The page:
RAW M.E.A.T 3 (1992 M.E.A.T Magazine)
It took a while to be able to review this CD for technical reasons. From day one, this disc would not play smoothly in any computer. Most CD players could handle it, but no PC could without skipping horribly. Independent CD production had iffy quality in the early 90s. Now using external components I’ve finally been able to rip the album to PC. I have not played some of these songs in decades!
Raw M.E.A.T 3 was different from the first two volumes. The first focused on hard rock, the second on thrash. One band from Raw M.E.A.T 2 went on to big things, that being Varga. Volume 3 combined all genres of heavy music together on one disc. From the heaviest of bands (Mindrape, Sinister Fiend, Hanker, Vertical After) to pop rock hooks (Deadline, Raw Trixx, Tryton) and progressive (Destiny, Justin Sane), all bases are covered. The bands span several provinces from British Columbia to Quebec, whereas the first CD only had groups from southern Ontario.
Highlights are numerous. Perhaps Russian Blue came in strongest with opener “Mama’s Love”, a modern twist on hard rock. Deadline were right up there too, with a re-recording of “Friction Addiction” from their excellent first CD. Raw M.E.A.T 3 is the only place you can get the re-recording, which is slicker and punchier than the original. Tryton, the only female-fronted band, kicks serious ass on “Burning the Cradle”. Singer Nina Zzo had the lungs for it! (They later made an album as Loudshine.) “A Wonderful Day” by Tempted Fate is another genius track, sounding a bit like “When Death Calls” by Black Sabbath before exploding into a punk rock chorus.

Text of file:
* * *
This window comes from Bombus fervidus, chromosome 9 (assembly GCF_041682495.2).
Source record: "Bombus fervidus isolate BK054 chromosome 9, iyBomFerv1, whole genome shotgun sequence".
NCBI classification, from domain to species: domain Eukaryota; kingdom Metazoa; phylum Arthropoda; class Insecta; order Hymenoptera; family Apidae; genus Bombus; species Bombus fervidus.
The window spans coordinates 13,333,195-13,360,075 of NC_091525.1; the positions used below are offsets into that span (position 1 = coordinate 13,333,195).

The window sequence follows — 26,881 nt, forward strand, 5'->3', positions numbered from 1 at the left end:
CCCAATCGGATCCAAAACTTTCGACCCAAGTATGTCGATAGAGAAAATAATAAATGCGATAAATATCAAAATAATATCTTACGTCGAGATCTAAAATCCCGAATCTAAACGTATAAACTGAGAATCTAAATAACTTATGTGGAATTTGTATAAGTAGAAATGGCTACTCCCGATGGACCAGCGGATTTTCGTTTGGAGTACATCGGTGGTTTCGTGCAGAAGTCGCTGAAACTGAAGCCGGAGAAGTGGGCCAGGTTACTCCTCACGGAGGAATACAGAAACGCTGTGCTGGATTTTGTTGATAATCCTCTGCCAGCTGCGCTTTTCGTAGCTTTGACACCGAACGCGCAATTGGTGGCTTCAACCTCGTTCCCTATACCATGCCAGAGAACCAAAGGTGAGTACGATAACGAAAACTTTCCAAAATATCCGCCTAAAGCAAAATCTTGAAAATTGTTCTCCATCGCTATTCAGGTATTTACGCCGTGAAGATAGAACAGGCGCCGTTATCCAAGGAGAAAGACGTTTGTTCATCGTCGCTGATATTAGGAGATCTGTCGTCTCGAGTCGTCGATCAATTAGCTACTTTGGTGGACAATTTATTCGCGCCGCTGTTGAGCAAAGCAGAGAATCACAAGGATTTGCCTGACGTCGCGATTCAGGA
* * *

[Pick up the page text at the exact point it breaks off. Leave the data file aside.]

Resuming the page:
It’s a very diverse CD. The bands Raw Trixx and Stone Valley both put in strong entries with “Time” and “Forever Gone” respectively. These groups employ older hard rock sounds in spite of the changing tides of rock. Slam Glory’s “Say It Like You Mean It” also fits that mold. Fans of early Queensryche and Scorpions might enjoy Destiny’s “Man Alone” which brings to mind the trademark sounds of those bands. Old-school thrash fans will dig the traditional speedy chug of Hanker and Vertical After. The Cult-like No Morals had an enjoyable, unconventional 90s edge. For Faith No More funkiness, it’s Sinister Fiend. Overlord’s “Never Enough” has a tough metal punch but with punk-like recklessness. “And if I sound bitter, it’s because I am!” Even Christian rock makes an appearance. Thunder Rider’s “For Christ’s Sake” isn’t bad, but the Quebec band had an early unfortunate image including swords, shields and hammers.
My favourite track of them all is “Illusion” by Justin Sane, which should have become a massive hit in 1992. The four piece band combined modern metal grooves with quality lead vocals and musicianship to create a nearly seven-minute behemoth of a song. It was recorded (like several of the songs here) at the renowned Metalworks Studios in Mississauga. Shame the band had a jokey name, as it does not accurately depict their music. There is a Justin Sane EP out there, reissued in 2006 as a split album with a band called Native Tongue, but it’s impossible to find.
I also approve of the names of the members of Vertical After: Kick, Stu, Rhys and Odd. I definitely want to be friends with anyone named Odd.
For the variety of quality hard rock, heavy metal and miscellaneous good stuff, Raw M.E.A.T 3 serves as an enjoyable listen and gateway to some bands you’ve never heard of before. Off to Discogs to look for more!